The significance of this review is that under US law, the suspension of US sanctions only remains in place if President Trump certifies to Congress, every 90 days, not only that Iran is complying with the JCPOA but also that continued suspension is vital to US national security interests. If he were to conclude that it is not, there is a legislative mandate for legislation re-imposing the suspended sanctions to be fast-tracked through Congress.
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Although President Trump certified Iranian compliance with the JCPOA in April, there can be no guarantee that he will do so again in July, or that he will not impose some additional, not specifically nuclear-related, sanctions, using the room for manoeuvre that the US is allowed under the JCPOA itself.
Upstream oil and gas: Total leads the way for returning IOCs
Uncertainty around the sanctions deal is nothing new. It is also not just a matter of US politics: the outcome of May’s elections in Iran is uncertain, and could result in a more hard-line regime in Tehran, meaning that contractual protections against changes to Iranian law are particularly sensitive topics of negotiation.
But in the meantime, at least for non-US companies, the potential opportunities of Iranian oil and gas are too good not to explore. For example, on 8 November, 2016, it was announced that Total, China National Petroleum Corporation and the National Iranian Oil Company (NIOC) had signed heads of agreement to develop Phase 11 of the 24-phase South Pars Gas Field – the largest in the world. The project is expected to produce 1.8 billion cubic feet, or 370,000 barrels of oil equivalent, of condensate per day.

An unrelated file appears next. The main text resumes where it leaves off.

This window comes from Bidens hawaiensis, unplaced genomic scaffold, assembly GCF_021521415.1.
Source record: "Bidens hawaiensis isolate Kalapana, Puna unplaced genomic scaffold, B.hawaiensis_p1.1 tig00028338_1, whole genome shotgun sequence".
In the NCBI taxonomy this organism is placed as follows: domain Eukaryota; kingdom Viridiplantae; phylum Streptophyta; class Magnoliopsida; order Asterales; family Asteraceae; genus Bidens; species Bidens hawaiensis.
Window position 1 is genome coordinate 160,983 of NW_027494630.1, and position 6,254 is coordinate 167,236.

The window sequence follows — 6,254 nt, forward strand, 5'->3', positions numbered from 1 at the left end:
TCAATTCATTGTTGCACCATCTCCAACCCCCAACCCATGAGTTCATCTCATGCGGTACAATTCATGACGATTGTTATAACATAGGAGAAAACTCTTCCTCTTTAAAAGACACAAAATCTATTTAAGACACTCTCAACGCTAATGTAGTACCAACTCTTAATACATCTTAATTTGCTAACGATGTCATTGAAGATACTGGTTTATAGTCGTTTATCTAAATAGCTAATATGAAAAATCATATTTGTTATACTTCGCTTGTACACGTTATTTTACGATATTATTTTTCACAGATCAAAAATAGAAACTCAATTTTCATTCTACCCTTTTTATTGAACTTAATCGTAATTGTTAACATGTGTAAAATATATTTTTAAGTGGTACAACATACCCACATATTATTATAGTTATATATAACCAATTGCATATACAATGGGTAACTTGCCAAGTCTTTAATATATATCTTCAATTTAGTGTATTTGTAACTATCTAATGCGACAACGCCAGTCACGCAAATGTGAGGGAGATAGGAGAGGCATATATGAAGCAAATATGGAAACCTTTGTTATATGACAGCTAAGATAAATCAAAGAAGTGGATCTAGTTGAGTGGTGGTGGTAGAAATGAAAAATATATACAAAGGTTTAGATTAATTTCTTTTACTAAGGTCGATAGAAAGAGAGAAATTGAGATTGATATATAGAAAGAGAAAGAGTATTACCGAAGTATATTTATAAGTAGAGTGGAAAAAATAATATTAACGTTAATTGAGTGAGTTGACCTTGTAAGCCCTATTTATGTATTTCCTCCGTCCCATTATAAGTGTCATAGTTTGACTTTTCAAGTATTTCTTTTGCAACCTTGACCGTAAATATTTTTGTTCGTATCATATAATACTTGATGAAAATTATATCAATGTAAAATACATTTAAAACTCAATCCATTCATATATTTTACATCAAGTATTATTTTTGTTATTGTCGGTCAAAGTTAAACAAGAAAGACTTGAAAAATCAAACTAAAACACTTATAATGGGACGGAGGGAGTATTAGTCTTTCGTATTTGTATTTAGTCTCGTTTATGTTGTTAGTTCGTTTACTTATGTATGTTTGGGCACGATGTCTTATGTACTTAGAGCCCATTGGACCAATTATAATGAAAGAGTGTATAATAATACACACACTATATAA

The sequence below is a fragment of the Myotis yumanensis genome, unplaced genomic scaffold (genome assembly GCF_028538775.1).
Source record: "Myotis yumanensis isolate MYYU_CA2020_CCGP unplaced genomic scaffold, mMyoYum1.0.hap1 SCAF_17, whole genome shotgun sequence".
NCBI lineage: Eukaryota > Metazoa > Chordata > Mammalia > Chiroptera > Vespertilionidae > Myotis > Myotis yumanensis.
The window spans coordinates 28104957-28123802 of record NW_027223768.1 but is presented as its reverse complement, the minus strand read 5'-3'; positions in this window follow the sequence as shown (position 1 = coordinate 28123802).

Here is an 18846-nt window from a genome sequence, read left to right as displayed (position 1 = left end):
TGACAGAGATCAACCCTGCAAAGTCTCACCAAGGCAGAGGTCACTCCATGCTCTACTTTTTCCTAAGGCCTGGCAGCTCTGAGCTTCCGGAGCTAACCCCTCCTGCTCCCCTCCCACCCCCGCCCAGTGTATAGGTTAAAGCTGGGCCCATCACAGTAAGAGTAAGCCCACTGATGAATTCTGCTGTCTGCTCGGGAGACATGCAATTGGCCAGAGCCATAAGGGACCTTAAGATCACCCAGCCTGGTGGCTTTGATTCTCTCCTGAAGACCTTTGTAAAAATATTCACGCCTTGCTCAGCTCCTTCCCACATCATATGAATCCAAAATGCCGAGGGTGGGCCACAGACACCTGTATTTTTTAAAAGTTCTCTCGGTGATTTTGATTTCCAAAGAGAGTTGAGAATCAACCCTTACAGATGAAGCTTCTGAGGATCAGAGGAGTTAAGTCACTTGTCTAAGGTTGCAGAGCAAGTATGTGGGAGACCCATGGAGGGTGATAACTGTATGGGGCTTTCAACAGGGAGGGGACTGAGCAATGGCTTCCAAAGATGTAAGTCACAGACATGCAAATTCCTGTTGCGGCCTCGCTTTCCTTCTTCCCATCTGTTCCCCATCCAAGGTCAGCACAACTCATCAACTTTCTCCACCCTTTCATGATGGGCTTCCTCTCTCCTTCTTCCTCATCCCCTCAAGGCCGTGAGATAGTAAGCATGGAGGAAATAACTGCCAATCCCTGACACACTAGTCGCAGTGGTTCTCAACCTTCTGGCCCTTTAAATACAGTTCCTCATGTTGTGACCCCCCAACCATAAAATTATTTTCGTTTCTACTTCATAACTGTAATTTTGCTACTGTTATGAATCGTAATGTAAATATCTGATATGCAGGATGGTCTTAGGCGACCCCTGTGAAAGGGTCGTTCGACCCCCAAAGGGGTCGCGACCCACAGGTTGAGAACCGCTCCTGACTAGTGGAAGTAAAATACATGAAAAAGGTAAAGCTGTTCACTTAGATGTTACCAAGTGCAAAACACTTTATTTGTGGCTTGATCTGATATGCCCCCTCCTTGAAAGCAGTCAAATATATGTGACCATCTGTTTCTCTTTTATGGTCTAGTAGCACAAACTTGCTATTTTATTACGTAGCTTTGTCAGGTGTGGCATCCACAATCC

Other companies on the list of those qualified to bid for new Iranian oil and gas contracts published by the NIOC in January 2017 include CNOOC, ENI, Gazprom, KOGAS, Lukoil, Maersk, Mitsui, OMV, ONGC Videsh, Perenco, Pertamina, Petronas, PGNiG, Schlumberger, Shell, Sinopec and Wintershall.
A further encouragement came on 26 November, 2016, when Iran signed the International Energy Charter declaration, paving the way for foreign investors in the Iranian energy sector to enjoy the investment protections offered by the Energy Charter.
Iran’s sixth Five-Year Development Plan is explicit about its ambitions for the oil and gas sector, and the need for foreign, private sector investment to achieve them. Amongst the priorities it outlines are:
- developing new fields and rehabilitating old ones (more than a half of the country’s output comes from 70-year-old fields, the output of which is shrinking by 10% annually);
- increasing crude oil and gas exports by more than 80% overall between 2014 and 2020; and
- reducing associated gas flaring (Iran is currently the world’s third largest flarer of associated gas).
In addition to heads of agreement to negotiate substantive investment, there have been a number of other recent deals reported involving oil pre-payment structures for crude sales.
What to do with all that oil and gas?
There is plenty of scope for more gas to be consumed in Iran’s domestic market. Approximately 80% of Iran’s electricity comes from fossil-fuel plants, with demand for power in the country growing by more than 5% a year. The government wishes to increase installed generating capacity by some 33% over the next five years.
Much of this will be achieved by improving or replacing existing gas-fired power stations or constructing new ones. But the real prize, and a major infrastructure investment challenge, is to facilitate exports by pipeline and – if LNG capacity can be developed in Iran – potentially much further afield.